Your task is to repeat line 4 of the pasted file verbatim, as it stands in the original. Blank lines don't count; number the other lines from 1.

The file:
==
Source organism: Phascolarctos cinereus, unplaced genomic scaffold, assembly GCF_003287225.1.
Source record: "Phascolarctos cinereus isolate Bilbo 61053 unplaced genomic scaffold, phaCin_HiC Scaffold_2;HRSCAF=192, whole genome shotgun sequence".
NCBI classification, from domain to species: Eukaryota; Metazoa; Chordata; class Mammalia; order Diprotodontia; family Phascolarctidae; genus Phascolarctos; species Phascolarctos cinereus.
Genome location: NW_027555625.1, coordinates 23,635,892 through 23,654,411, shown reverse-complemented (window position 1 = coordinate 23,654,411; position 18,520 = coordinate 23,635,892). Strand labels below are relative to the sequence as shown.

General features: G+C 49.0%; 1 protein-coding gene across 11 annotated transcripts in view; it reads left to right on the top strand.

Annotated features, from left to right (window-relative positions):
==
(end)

Genome location: NW_027555625.1, coordinates 23,635,892 through 23,654,411, shown reverse-complemented (window position 1 = coordinate 23,654,411; position 18,520 = coordinate 23,635,892). Strand labels below are relative to the sequence as shown.